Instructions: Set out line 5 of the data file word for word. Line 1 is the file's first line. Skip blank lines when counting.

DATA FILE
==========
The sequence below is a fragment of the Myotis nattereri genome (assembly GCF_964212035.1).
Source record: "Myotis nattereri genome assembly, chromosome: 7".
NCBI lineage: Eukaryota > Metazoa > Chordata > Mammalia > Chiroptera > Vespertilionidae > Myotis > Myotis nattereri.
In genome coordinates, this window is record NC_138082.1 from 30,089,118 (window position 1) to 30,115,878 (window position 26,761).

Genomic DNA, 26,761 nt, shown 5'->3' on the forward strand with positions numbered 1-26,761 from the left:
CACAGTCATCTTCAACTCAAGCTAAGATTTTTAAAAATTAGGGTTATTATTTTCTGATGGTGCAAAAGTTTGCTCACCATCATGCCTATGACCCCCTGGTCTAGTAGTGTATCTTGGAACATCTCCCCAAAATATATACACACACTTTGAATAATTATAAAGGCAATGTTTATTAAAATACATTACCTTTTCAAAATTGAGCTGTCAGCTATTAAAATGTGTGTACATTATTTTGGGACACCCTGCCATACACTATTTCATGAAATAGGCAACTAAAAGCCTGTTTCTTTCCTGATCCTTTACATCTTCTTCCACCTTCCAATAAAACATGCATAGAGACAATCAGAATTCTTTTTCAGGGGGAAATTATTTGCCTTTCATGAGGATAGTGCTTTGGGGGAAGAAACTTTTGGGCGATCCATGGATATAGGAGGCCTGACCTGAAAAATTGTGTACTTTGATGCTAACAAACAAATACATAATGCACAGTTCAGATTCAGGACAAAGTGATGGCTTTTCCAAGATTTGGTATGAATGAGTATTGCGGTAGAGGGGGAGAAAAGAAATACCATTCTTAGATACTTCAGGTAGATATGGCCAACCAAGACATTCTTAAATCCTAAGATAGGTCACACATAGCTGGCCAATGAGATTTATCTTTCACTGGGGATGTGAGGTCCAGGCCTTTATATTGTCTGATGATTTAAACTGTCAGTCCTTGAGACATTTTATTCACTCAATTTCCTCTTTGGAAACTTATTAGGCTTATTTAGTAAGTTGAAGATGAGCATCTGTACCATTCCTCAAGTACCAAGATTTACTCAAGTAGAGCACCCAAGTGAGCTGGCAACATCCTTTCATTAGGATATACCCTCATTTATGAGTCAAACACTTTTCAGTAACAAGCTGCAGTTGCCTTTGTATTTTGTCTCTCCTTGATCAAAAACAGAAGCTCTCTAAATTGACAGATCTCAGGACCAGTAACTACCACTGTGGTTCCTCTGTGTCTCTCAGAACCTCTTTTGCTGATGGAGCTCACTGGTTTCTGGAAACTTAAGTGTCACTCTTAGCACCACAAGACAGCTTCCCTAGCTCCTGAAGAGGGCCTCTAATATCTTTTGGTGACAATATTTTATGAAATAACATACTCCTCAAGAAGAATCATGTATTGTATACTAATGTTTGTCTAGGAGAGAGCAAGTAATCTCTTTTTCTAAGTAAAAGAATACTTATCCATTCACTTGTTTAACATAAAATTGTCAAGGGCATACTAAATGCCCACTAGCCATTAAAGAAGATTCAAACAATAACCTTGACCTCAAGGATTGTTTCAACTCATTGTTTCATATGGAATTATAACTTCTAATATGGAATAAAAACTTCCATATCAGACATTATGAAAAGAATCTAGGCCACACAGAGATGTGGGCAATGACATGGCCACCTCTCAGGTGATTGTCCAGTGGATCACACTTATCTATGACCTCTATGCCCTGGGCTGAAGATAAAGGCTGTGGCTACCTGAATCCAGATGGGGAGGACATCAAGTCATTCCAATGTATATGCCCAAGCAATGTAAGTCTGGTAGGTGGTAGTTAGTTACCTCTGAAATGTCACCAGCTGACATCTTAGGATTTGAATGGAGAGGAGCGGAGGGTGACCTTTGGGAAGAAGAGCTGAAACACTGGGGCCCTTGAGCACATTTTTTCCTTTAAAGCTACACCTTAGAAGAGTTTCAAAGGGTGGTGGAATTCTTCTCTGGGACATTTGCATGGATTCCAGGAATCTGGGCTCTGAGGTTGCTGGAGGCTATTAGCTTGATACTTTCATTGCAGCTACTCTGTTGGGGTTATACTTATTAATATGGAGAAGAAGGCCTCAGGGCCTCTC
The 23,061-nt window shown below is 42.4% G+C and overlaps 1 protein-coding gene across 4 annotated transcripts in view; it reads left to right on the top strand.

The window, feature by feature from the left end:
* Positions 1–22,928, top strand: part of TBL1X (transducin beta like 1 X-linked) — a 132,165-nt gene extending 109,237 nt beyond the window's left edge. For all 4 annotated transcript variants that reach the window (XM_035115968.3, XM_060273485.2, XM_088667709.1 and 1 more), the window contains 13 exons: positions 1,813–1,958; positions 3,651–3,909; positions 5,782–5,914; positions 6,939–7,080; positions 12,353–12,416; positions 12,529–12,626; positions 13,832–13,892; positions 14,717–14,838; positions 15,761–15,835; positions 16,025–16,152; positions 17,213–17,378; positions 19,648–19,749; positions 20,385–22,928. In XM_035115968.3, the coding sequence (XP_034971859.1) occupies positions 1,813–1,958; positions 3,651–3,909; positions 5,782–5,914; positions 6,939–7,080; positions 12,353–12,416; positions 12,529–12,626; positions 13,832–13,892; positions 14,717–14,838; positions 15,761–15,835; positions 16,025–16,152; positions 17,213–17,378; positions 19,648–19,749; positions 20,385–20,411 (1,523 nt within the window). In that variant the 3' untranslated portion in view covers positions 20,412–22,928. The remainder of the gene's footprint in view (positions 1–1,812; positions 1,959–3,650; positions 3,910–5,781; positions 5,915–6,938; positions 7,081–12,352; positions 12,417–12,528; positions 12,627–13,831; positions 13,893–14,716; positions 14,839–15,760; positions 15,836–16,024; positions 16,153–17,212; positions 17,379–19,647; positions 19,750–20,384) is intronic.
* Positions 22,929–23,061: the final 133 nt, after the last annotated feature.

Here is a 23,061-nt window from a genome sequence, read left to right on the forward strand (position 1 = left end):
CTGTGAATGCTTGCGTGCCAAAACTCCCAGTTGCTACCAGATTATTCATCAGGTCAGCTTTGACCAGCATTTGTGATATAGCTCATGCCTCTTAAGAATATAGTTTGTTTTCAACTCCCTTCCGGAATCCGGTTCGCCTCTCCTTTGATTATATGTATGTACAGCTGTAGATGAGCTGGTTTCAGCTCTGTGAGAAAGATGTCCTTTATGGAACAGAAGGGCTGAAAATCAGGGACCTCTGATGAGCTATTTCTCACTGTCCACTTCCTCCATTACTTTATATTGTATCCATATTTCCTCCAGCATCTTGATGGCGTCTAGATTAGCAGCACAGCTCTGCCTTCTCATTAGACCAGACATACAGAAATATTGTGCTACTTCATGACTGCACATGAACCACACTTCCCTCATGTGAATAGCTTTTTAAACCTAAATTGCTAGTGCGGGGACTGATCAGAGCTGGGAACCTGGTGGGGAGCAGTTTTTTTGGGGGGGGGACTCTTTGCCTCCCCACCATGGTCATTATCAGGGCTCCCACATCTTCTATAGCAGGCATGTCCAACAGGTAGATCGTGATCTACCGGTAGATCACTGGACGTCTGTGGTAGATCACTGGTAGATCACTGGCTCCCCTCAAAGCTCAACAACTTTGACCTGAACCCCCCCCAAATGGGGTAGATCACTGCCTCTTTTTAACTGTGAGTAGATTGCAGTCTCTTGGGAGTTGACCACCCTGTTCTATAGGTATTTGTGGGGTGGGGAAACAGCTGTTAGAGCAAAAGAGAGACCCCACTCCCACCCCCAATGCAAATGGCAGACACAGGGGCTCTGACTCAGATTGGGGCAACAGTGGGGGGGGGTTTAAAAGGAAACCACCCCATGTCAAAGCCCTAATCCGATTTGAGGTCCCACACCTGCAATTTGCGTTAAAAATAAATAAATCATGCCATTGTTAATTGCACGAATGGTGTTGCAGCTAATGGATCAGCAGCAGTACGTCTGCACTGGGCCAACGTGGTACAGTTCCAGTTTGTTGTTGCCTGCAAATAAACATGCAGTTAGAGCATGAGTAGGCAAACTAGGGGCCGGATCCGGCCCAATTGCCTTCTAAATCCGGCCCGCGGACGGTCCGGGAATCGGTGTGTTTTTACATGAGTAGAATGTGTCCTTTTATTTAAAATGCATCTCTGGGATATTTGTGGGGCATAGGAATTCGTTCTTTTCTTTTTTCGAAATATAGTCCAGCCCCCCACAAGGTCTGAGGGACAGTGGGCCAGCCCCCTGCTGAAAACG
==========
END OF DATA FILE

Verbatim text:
Genomic DNA, 26,761 nt, shown 5'->3' on the forward strand with positions numbered 1-26,761 from the left: